The prototype encoder PCB has been made and tested with an Arduino Nano.
You will notice in the photo that I’m using 7 segment displays and a small OLED display.
I plan to support a number of different displays. One version with the ‘traditional’ 7 segment displays and one version with a large OLED display showing all data. I tend to favour the OLED displays. They have low power consumption, fantastic contrast, excellent refresh rate and easy to use.
The LED display shown in the photo is connected via SPI. The display board is based on the MAX7221. Current per segment has been limited to less than 5mA per segment since I’m powering it from the USB port.
The small 1″ OLED is connected via I2C so only requires two I/O ports on the Arduino. This particular board is labelled ‘CRIUS’ and used on multicopter controller boards commonly available off Ebay for a few bucks. If you buy one of these CRIUS boards, make sure you buy the version 1.2 board. The earlier boards don’t work well with the Arduino without modification.(adding a resistor/capacitor on the reset line). I used the U8glib library for this display.
The 300mm magnetic strip for the encoder is visible at the bottom of the breadboard.
Code needs to be refined more with X,Y,Z axis and reset/unit switches. Hopefully this will fit in the Arduino ATMega328 code space.
Next prototype will use a 2.4″ green I2C OLED display based on the SSD1305 controller. This display is 128×64 pixel and should be big enough to display all X,Y,Z readings with a metric or imperial unit indicator. Unfortunately this display isn’t current supported by the U8glib library. It is very similar to the SSD1306 based displays so should be easy enough to modify the library. Waiting on a Display PCB to arrive to test this….
Neat project! I have been looking for a way to read encoders reliably, are you planing on sharing the arduino code?
Thanks Dennis. Yes. I plan to share the code. I need to make a few mods first. I plan to install on my Mill in a few days so this should be the ultimate test. Peter.
With this setup there is almost no high limit to the resolution of the linear encoder as long as its under 40 MHz in pulses correct?
Hi, If I am reading the LS7366 datasheet correctly, the crystal frequency needs to be 4x max frequency of the ‘A’ quadrature output.
In my case I am using a 20Mhz Crystal. (the max is 40Mhz for 5V operation. I used 20Mhz just in case I powered from 3V) With a 20Mhz crystal, the quadrature frequency is limited to 5Mhz. Since I get a 512 pulses per 2mm with the AS5311 encoders. The AS5311 has a limit of 650mm/s so at this speed the pulse frequency is 166.4Khz if my calculations are correct! Should be fast enough for my application.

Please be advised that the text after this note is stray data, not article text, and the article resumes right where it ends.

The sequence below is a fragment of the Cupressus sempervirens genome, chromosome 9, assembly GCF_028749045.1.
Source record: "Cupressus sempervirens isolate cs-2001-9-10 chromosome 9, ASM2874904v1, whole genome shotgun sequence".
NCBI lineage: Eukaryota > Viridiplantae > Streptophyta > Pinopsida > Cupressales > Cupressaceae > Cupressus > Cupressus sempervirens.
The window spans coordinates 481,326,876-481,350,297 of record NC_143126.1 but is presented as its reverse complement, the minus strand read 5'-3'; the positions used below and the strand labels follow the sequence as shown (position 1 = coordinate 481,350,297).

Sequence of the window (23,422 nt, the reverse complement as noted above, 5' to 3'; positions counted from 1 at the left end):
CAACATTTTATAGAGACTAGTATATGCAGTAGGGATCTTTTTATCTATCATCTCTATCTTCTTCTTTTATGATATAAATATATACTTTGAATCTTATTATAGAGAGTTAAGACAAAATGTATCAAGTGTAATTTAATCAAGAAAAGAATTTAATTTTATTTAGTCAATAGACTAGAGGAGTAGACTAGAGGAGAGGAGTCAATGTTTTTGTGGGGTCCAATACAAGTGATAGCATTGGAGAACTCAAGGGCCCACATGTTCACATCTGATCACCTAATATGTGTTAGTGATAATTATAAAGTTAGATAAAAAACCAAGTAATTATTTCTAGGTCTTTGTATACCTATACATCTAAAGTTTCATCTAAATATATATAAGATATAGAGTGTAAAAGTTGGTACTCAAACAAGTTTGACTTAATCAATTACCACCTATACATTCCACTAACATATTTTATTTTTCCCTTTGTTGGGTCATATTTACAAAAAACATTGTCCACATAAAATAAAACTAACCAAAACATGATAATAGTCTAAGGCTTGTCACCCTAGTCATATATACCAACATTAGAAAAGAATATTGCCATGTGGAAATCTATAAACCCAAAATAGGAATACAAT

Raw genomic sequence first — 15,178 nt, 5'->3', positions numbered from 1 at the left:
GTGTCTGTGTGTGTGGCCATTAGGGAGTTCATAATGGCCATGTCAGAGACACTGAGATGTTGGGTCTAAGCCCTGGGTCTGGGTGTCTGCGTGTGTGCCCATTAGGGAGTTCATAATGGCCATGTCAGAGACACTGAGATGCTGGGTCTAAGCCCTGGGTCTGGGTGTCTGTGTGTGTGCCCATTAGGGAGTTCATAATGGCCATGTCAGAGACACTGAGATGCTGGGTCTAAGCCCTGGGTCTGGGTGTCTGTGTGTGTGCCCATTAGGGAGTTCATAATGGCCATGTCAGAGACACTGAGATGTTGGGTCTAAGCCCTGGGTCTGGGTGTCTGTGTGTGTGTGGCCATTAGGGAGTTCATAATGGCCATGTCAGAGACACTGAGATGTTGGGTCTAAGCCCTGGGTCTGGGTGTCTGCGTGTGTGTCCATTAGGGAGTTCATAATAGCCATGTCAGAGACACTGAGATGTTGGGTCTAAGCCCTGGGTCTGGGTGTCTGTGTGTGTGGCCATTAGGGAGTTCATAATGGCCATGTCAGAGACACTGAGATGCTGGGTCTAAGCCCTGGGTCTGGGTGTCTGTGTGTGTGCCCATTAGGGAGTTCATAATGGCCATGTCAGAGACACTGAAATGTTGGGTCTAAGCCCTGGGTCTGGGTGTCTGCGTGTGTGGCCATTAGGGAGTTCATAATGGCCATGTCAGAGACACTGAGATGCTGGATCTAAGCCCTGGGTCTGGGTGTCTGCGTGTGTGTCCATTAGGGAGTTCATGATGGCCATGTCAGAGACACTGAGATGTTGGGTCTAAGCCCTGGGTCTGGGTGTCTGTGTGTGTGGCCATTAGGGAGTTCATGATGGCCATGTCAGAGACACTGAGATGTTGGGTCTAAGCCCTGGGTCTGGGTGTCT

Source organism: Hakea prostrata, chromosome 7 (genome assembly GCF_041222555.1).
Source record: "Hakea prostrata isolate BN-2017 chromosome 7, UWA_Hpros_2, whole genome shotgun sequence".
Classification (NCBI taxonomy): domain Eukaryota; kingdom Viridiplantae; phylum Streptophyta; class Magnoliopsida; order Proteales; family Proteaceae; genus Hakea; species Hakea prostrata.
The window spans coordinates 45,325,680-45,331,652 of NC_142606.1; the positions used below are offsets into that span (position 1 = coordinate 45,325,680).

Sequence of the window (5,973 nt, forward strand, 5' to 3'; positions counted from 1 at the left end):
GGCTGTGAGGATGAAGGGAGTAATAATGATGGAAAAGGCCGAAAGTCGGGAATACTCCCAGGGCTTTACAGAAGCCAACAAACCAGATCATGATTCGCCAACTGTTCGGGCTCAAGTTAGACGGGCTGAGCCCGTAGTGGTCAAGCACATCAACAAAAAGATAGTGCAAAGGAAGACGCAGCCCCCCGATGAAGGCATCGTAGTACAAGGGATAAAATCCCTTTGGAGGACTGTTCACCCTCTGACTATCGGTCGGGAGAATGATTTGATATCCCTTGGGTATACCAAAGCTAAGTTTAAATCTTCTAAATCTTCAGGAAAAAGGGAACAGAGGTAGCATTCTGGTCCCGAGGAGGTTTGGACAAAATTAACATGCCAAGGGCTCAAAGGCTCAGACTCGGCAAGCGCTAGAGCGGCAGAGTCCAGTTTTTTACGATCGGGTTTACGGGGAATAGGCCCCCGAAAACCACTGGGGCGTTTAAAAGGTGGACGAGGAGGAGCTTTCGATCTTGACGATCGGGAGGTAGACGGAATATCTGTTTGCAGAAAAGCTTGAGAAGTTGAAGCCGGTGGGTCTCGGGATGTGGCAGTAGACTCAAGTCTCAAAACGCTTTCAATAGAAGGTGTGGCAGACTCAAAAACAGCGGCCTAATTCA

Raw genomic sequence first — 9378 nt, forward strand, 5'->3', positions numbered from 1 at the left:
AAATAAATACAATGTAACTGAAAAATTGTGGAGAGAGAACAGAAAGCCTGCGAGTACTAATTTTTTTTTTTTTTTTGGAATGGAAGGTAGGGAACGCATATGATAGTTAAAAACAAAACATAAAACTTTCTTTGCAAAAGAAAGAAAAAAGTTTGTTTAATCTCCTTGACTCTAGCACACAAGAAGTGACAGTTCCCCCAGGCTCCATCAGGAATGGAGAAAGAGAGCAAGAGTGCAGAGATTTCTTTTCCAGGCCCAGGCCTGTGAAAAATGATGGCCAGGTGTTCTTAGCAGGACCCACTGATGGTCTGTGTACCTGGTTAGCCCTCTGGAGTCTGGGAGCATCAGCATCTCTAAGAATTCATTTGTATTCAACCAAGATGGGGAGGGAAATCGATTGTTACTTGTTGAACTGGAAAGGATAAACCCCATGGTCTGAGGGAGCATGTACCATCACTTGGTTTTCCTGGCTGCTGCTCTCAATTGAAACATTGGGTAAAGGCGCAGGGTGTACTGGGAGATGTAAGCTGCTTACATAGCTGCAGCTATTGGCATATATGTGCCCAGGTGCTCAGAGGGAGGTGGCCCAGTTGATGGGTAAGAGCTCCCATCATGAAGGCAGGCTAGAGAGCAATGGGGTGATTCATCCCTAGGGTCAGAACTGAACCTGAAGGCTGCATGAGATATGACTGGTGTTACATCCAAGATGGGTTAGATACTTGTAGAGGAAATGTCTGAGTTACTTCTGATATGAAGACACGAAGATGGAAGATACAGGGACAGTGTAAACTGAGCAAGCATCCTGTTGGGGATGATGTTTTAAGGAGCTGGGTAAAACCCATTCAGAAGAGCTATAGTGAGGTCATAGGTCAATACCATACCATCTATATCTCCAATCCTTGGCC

I guess it depends on what you plan to mount your encoders on….i.e. how fast it moves. The internal pulse counter is also limited to a 32bit number.
Peter, really interesting project! I have a Taig lathe and recently purchased a CNC Taig mill. Would like to add digital readouts some day, so watching patiently. Thanks, matt.
Thanks Matt, I’ll post more on the Taig mill setup once I have the display board mounted. I plan to do a small lathe version. I no longer have my Taig lathe but have a Unimat 4 about the same size. I will re-design the encoder boards (to make them smaller) for the small lathe version and make a 2 axis display board. Most likely using a 2.2″ blue LED display. Peter.
Hi Peter, Looks like you have made quite a bit of progress on this high-resolution readout (Prototype 3 looks great). Very exciting that you got successful results.
What gap are you using between the sensor and the magnetic strip? I’ve read that this being as small as possible is critical.
Also, can you open-source any of your work/code? Would be helpful to use it as a reference during implementation for my own build (I’m slowly getting better and better at programming!)
Either way, kudos on inspiring me to get started with this IC in the first place!
Hi Thomas, According to the AS5311 specs, the gap should be less than half the pole width. In this case using 1mm pitch magnetic strip, so gap should be less than 0.5mm.
When I mounted my encoders I just made sure I could see a gap between the encoder and tape but as close as possible. The biggest problem is keeping the strip protected against anything that may get between the encoder and strip.
This is why I have mounted my strips in ‘U’ shaped aluminium extrusion. Depends on you application I guess.
I plan to make the code available once I have ‘refined’ it a little more. Reading the encoders is quite easy. I had more problems driving the OLED display.
I have built a few more versions of or this DROs since these posts and plan to post some updates shortly.
Thanks for your comments.